This blog is sometimes about fancy food or wine, but mostly it is about food prepared from scratch using high quality fresh ingredients, in such a way that the ingredients shine. During our travels I didn’t do a lot of cooking that was interesting enough to blog about, but these sardines were so fresh that I thought they deserved a post as a prime example of how good something so simple can be. And because there are a few techniques to talk about.
For this you will need very fresh sardines. As sardines are fatty fish, they deteriorate very quickly.
As they are small (and cheap, at least in Spain where I bought this bunch for 2 euros), the fish monger won’t bother to clean them for you. So you have to do it yourself. Look for the anus of the fish on the bottom (it is the small reddish dot).
Insert a knife in that spot, and cut towards the head to open up its belly.
Pull out the innards, including the gills, with your fingers. You can tell from the bright red color of the gills how fresh these were.
Next, rinse the cavity under cold running water. Repeat with the remaining sardines.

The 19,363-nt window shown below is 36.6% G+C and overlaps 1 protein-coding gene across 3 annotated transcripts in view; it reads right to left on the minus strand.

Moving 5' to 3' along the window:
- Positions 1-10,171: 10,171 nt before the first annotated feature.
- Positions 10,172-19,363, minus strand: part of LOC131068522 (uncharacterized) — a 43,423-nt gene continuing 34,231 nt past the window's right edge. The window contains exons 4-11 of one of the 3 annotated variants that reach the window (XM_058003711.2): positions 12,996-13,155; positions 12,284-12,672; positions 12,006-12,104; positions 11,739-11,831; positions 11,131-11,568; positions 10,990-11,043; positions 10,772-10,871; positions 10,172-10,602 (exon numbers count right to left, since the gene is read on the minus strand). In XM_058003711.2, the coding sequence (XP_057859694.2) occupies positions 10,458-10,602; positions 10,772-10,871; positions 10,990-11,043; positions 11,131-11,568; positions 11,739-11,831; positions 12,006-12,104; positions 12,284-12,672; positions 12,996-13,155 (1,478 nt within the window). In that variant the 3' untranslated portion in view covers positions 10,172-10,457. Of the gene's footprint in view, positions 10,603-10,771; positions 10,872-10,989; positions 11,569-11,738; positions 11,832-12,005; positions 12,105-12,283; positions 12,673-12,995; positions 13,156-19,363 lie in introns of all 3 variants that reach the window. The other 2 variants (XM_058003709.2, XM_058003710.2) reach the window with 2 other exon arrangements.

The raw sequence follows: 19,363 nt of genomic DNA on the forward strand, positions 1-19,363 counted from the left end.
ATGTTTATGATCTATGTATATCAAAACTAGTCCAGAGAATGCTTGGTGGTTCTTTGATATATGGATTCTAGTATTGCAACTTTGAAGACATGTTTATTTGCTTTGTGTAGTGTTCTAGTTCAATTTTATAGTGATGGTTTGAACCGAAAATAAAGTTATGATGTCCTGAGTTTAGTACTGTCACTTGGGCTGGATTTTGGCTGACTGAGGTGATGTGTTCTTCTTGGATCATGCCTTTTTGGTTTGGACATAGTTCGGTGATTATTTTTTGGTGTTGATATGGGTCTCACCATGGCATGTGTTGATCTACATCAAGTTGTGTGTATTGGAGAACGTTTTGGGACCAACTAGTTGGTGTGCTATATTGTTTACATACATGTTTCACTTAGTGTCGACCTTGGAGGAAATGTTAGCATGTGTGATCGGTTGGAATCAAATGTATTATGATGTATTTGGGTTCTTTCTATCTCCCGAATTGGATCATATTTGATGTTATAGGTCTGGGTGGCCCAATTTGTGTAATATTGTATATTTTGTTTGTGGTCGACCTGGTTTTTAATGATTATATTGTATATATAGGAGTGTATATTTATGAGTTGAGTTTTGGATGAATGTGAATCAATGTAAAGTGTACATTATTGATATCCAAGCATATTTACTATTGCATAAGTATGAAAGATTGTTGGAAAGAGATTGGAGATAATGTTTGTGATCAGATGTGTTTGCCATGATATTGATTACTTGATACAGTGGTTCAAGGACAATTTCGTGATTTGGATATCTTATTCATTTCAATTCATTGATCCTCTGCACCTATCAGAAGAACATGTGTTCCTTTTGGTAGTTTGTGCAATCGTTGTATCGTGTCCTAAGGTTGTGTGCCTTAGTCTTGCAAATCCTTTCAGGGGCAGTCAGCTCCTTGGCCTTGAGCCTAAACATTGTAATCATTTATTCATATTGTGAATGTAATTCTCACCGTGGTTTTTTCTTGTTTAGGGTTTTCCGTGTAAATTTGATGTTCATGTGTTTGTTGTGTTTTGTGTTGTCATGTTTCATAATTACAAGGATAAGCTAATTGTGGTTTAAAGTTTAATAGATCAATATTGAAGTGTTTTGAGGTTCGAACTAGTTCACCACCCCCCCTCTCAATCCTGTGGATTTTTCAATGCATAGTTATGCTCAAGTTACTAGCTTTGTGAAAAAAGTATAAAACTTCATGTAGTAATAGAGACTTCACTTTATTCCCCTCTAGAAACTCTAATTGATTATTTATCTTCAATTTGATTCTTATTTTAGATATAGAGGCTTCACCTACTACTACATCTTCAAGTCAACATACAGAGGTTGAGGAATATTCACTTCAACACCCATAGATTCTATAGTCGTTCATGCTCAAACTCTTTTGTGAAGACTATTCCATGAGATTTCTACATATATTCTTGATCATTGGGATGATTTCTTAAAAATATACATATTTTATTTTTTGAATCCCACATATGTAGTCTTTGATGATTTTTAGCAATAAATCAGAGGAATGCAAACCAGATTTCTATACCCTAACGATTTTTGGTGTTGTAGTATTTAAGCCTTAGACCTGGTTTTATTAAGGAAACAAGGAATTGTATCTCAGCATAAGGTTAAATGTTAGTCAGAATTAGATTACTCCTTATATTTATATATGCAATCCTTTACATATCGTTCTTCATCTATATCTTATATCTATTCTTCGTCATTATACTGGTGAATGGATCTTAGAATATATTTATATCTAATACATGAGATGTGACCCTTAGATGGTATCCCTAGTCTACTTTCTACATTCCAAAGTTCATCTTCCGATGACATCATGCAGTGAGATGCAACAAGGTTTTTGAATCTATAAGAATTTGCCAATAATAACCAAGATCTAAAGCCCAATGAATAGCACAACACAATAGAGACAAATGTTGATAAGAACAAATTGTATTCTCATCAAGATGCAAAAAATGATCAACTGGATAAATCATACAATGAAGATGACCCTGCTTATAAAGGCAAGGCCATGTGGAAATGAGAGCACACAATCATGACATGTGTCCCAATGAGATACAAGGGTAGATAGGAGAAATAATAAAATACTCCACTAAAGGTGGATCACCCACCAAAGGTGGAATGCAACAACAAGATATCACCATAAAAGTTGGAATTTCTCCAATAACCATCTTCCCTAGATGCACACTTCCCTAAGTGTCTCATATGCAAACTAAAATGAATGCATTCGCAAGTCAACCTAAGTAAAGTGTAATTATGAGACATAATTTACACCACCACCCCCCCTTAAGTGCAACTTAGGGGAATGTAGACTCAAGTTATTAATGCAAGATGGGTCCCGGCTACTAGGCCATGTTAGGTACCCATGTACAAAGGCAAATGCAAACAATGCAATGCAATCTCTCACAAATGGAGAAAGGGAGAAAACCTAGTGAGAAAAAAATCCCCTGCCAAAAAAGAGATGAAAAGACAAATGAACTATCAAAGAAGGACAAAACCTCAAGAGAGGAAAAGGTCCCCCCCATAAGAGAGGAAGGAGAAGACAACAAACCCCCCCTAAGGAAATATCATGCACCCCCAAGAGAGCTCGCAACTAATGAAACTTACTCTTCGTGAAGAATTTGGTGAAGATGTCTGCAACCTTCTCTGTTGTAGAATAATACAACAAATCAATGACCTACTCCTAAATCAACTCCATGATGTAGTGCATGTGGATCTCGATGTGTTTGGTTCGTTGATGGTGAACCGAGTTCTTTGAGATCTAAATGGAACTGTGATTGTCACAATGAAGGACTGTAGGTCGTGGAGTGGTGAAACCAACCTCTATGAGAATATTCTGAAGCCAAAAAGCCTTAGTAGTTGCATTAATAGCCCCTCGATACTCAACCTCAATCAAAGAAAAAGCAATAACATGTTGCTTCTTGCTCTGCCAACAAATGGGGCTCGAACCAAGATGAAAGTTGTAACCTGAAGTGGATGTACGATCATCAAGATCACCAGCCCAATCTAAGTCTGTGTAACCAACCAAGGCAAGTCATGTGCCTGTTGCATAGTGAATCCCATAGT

Pat the sardines dry with paper towels. There is no olive oil needed to cook these, as they are fatty enough by themselves.
Build a charcoal fire (or have your husband do it for you). Wait until the charcoal turns white, which means that the fire is ready for grilling.
The easiest way to grill sardines (or most other foods) is to use a grill basket. That way you can turn them very easily, all at the same time, and without risk of them getting stuck or picking up burnt flavors from the grate.
Turn the sardines frequently (every 30 seconds or so) so they will cook through before the outside burns. Watch out for flare ups, which will happen because fat will drip from the sardines. It helps to move around on the grill.
Cook them for a couple of minutes per side, until they are just cooked through. Do not overcook them, or they will become dry.
Serve with salt, freshly ground black pepper, and lemon wedges.
This dish is eaten on the coasts of Brittany (France), Spain, and Portugal, and works very well with a fresh dry white from those areas such as a Vinho Verde, Riax Baixas Albariño, or Muscadet.
This recipe doesn’t only look great, it is delicious as well. Soqquadri pasta is filled with ‘deconstructed’ parmiagiana alla melanzane (eggplant, pesto, tomato sauce, mozzarella). Not as simple as the sardines, but it will definitely allow the flavors of the eggplant, pesto, tomatoes, and mozzarella to shine.